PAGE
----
2018 has not hidden the stress the Narendra Modi government is facing. On the slip in fiscal deficit for 2017-18 to 3.5 per cent of gross domestic product (GDP) and the anticipated 3.3 per cent fiscal deficit for 2018-19, Finance Minister Arun Jaitley said “due to one tail wind and one head wind”.
The tail wind he says is demonetisation — it increased formalisation in the economy.
Jaitley claimed he had got Rs 960 billion more as direct tax from it. The headwind is the Goods and Services Tax (GST). “This discontinuity in the taxation regime of the country was but a step towards removing inter-state barriers of trade and commerce in the country,” he noted. It has taken out Rs 350 billion form his tax purse. “This one-time impact… will lead to a temporary and one-time spike in fiscal deficit over and above the estimated fiscal deficit,” he claimed. In fact the entire Budget
arithmetic for 2017-18 is liberally peppered with the GST
overhang. It is also the reason why he has imposed a new levy — road and infrastructure cess to mop up over Rs 2 trillion from the petrol and diesel sales.
The minister was aware of this constraint as a spoiler in his Budget.
His switch between speaking in Hindi in those segments of the Budget
that address the “social sector” concerns was possibly to ensure that what he had to offer went home. For the agriculture sector, he promised to bring all kharif crops under MSP and promised those would be pegged at one-and-a-half time the cost of production. One would expect rabi crops to get the same treatment. This is why his food subsidy has jumped by Rs 290.4 billion to make the total spend on Food Corporation of India that will do these buying operations to Rs 1.38 trillion.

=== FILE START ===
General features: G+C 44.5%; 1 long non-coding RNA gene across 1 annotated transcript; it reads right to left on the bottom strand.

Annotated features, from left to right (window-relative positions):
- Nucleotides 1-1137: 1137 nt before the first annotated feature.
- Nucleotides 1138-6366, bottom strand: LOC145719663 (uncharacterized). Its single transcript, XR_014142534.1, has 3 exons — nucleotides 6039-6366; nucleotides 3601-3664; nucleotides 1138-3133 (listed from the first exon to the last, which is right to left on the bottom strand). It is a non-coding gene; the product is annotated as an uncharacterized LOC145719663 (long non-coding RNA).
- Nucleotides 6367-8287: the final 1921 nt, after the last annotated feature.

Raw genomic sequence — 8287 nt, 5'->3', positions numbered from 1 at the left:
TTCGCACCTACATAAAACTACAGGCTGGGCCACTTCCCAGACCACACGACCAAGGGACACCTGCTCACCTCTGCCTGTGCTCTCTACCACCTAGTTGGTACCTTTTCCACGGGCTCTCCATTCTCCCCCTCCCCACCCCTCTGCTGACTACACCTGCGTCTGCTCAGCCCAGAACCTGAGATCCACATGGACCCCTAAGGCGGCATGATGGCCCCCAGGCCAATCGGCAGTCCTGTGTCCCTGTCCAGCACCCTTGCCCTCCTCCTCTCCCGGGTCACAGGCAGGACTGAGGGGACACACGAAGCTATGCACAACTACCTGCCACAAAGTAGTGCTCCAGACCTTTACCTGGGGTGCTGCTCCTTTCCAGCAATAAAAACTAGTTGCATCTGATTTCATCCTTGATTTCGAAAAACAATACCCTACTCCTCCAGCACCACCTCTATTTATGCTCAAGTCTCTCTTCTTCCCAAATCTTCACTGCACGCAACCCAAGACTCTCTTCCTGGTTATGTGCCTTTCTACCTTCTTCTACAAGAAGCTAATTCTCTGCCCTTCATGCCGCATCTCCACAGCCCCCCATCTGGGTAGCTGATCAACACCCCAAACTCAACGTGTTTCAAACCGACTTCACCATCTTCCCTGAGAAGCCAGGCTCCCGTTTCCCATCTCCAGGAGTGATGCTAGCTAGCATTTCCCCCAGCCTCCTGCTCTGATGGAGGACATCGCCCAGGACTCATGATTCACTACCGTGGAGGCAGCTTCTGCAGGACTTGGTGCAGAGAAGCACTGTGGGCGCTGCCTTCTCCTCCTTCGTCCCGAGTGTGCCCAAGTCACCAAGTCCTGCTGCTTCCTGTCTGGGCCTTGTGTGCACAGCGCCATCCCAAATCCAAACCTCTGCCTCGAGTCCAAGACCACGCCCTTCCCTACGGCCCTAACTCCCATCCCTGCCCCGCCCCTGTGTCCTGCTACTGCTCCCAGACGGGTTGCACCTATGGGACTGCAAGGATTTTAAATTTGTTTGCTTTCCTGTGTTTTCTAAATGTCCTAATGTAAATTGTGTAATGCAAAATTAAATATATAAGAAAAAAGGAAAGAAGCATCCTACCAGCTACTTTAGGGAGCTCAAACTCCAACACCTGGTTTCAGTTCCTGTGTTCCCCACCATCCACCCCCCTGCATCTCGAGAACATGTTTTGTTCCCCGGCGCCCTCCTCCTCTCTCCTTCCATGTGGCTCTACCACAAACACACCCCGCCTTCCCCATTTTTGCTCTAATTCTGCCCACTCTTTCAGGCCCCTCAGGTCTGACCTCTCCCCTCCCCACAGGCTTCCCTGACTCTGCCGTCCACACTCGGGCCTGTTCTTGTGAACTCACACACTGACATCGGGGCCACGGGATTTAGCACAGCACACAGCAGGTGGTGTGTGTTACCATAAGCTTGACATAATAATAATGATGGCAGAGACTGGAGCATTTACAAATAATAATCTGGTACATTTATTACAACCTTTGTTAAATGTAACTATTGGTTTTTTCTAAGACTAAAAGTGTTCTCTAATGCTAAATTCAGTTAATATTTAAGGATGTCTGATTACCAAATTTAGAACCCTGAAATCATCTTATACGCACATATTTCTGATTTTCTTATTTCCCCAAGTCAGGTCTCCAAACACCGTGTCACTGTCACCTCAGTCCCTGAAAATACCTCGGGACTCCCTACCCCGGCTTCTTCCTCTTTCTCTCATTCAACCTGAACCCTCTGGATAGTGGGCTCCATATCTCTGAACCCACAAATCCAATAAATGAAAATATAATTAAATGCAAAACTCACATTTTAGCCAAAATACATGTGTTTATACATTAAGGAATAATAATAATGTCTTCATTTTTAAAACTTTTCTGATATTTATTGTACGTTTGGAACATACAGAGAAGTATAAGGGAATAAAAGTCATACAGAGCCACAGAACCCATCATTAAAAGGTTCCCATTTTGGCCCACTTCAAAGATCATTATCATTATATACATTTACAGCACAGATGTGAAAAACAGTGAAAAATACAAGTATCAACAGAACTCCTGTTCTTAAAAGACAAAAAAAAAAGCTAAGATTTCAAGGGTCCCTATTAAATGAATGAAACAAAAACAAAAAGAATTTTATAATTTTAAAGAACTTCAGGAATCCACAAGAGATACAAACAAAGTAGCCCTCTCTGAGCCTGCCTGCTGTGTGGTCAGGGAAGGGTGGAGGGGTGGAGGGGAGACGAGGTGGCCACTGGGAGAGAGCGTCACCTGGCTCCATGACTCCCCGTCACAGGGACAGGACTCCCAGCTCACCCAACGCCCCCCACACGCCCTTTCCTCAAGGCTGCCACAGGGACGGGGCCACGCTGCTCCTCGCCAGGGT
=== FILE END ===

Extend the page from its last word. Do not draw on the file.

The minister, consequently, did not attempt heavy expenditure workload in sectors like health or education. The plans for 150,000 health and wellness centres and the much-needed national health protection scheme would also not stretch the health sector budget
immediately. The allocation for health ministry hardly moves. Jaitley, however, made up with innovative measures by integrating the administrative structure for delivery of school education and integrated revised teaching programme for school teachers. These seem to strike the right notes and prudently leave the stress on their execution to line ministries.
Within these constraints, he pushed the state-owned companies to instead do the heavy lifting in the next financial year. The aggregate spending on infrastructure was raised by Rs 1 trillion to Rs 9.97 trillion in 2018-19, but mostly through extra budgetary resources. So, spending for key sectors through direct additional capital expenditure was limited.
The Railways got Rs 150 billion more on capex (Rs 530.7 billion) from Jaitley; that on road spend rose by only Rs 100 billion. In both, it is the state-owned companies that would do the additional heavy lifting. The inability of the Railways to improve its operating ratio (efficiency of expenditure) – 96 per cent for 201718, virtually unchanged from 96.5 per cent the previous year – is also a reason why the minister would have been parsimonious.
The minister did not disturb the tax structures for direct tax, except simplifying the set-offs for the salaried by clubbing transport allowance and medical benefit to a flat standard deduction and similarly delivered on the expected long-term capital gains tax and on the dividend distribution tax. He was forced to raise Customs duties after several years. It was a stock-taking exercise that would keep the momentum going for the year ahead, without being ambitious in laying out the government purse.